A Leader Shares What It Takes to Lead

NEW YORK—What defines a leader? Some say it’s service and influence, while others may say it’s the ability to collaborate, listen and engage. For Steve Shern, area managing director for Thompson Hotels, it’s about passion, continuing education and learning from leaders in the hotel industry whom he admires.

“I pull on my past work and life experience from times when I had an opportunity to be in a leadership role, like when I progressed through the Boy Scouts to become an Eagle Scout or when I got involved in the hospitality business and came up through the Four Seasons,” said Shern. “The people around me invested time in me to prepare me for the opportunities that would lie ahead, giving me to the tools to grow in hospitality.”

An industry veteran, Shern has 25 years under his belt. He was named GM of the Year for Two Roads Hospitality in 2014 and his former property, Thompson Chicago, earned recognition in many areas. Prior to Thompson, Shern spent 15 years with Four Seasons Hotels and Resorts in various management positions across multiple markets. He’s currently posted at Gild Hall, a luxury Thompson property in New York.

To be an effective leader, Shern believes there must be a keen focus on creating the vision, relentless interest in your team, and the ability to adapt to different personalities.

“Horst Schulze from Ritz-Carlton and Capella Hotels taught me that ‘everyone is getting on the bus, but if they don’t have an idea where they are going, they will just drive around and around and not know when they arrive.’ This is leadership in the simplest terms,” he said. “If a leader does not communicate what the goals and objectives are as well as the progress toward them, then how will anyone know if they are successful or making improvements? A leader also has to have the support of their team through active listening and by treating people the way you would want to be treated.”

The industry is rapidly changing, and hotel companies are bettering their best in order to actively compete with Airbnb, OTAs and the evolving needs and desires of hotel guests. Leaders are being tasked with keeping up with the evolution of the industry, but what must they tap into or rely upon to navigate these new waters?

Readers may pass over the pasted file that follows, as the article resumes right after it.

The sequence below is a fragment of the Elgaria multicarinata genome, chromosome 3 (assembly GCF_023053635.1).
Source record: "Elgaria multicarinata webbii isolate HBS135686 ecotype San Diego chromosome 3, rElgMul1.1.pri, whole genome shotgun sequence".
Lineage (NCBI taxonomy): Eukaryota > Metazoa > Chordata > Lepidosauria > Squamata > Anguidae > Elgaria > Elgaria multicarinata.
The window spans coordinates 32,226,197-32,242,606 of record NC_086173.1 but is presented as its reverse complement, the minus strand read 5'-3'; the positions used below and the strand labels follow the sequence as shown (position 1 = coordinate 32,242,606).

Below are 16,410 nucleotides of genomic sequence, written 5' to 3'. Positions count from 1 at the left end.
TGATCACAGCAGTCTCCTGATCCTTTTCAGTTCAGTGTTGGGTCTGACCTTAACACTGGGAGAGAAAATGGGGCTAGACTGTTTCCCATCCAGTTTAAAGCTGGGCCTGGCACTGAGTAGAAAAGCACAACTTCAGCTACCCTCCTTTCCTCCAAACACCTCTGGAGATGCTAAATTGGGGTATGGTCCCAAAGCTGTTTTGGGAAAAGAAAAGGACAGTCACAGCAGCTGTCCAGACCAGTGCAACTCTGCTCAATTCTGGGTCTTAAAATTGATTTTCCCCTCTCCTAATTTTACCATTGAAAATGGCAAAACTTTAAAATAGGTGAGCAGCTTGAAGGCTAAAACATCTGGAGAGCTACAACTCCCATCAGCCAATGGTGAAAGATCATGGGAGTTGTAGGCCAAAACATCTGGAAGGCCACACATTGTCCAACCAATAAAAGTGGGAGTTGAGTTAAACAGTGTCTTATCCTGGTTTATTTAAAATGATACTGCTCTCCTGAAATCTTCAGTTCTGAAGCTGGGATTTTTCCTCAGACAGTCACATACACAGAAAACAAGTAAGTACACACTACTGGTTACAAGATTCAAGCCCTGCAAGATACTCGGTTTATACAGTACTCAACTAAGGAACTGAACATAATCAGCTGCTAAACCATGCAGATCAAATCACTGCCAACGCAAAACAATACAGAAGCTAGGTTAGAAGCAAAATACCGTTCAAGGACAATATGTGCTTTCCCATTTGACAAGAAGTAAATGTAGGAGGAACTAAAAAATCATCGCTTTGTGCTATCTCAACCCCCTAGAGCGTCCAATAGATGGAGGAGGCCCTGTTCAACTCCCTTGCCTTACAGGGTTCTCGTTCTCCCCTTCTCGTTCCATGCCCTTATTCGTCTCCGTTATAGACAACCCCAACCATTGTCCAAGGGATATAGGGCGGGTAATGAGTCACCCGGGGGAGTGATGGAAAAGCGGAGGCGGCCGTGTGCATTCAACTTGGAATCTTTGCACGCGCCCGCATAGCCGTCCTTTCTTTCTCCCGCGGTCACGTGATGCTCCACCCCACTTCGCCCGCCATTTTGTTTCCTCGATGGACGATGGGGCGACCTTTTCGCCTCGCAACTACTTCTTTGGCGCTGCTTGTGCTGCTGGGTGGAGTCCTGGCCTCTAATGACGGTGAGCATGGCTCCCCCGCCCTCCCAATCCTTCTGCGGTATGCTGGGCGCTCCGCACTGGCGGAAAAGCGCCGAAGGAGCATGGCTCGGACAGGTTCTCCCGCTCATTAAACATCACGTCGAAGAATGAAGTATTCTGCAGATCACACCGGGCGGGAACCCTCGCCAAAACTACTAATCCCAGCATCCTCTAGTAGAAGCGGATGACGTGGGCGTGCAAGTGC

Shern advises hoteliers to “stay well read, observe and always be anticipating.”

He also encourages leaders to spread the wealth of knowledge. “Make sure you’re arming not just yourself but the people around you with the knowledge and eagerness to learn that will allow them to embrace changes in the industry,” he said. “As for what leaders can tap into, never forget to nurture relationships with your colleagues. Growing your network is always helpful because you never know what people can teach you and which relationships will become crucial assets in the future.”

Over 25 years in hospitality, Shern has learned and seen a lot. Here, he outlines some of the advice he’s received on being a hotel leader:

  • Deliver authentic and genuine service at every level every time.
  • Lead with passion and excitement, even on your worst days. Let others see the passion you have for your property. Everyone is watching and noticing what you do.
  • Take care of the people around you. Putting their growth ahead of your own can often be the thing that serves you best in the long term.
  • Be consistent.

For young hoteliers rising through the ranks, Shern offers this piece of advice on effective leadership: “Sometimes you have to start out in a role or position that might not be the most ideal, but you need to understand that it is a journey and every role in a hotel is important,” he said. “Be patient and eager to learn; don’t always think you need to advance in six months. Hotel leaders need experiences in places they never thought they’d be in order to get to where they want to end up. Just because you’re coming out of school with a hospitality degree doesn’t mean you’re on the fast track to upper management. I always look for people who have that right mind-set, and who are eager to learn, honest and not afraid to make mistakes.”

Even if you’ve been in the industry a long time, there’s always something to learn.

Never back down from the front lines where change is happening and always stay ‘in it’ with your team,” he said. “Remain vigorously engaged with guests and employees and appreciate what new voices can bring to the table. Oftentimes we don’t get out of the office enough to see, feel and taste what is going on in the operation. Also, read as much as you can on what is going on in your city, region, etc., to be able to anticipate and keep the business on track.”

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